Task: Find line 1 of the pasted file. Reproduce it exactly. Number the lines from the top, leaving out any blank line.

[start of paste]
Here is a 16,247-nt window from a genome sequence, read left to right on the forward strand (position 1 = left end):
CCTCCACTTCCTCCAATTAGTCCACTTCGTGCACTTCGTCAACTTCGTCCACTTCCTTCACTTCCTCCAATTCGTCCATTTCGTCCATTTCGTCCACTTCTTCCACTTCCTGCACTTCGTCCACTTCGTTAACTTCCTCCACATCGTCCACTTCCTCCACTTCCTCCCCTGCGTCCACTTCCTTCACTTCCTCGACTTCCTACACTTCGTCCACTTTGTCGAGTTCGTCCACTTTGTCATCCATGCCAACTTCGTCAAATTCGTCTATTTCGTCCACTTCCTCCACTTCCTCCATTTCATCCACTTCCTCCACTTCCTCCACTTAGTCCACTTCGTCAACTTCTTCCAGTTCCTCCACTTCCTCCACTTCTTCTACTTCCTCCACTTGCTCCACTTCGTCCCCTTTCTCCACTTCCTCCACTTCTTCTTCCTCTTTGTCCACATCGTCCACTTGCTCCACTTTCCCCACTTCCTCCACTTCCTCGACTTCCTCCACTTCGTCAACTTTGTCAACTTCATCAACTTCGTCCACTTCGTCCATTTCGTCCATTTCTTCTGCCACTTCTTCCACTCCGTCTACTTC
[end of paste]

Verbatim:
Here is a 16,247-nt window from a genome sequence, read left to right on the forward strand (position 1 = left end):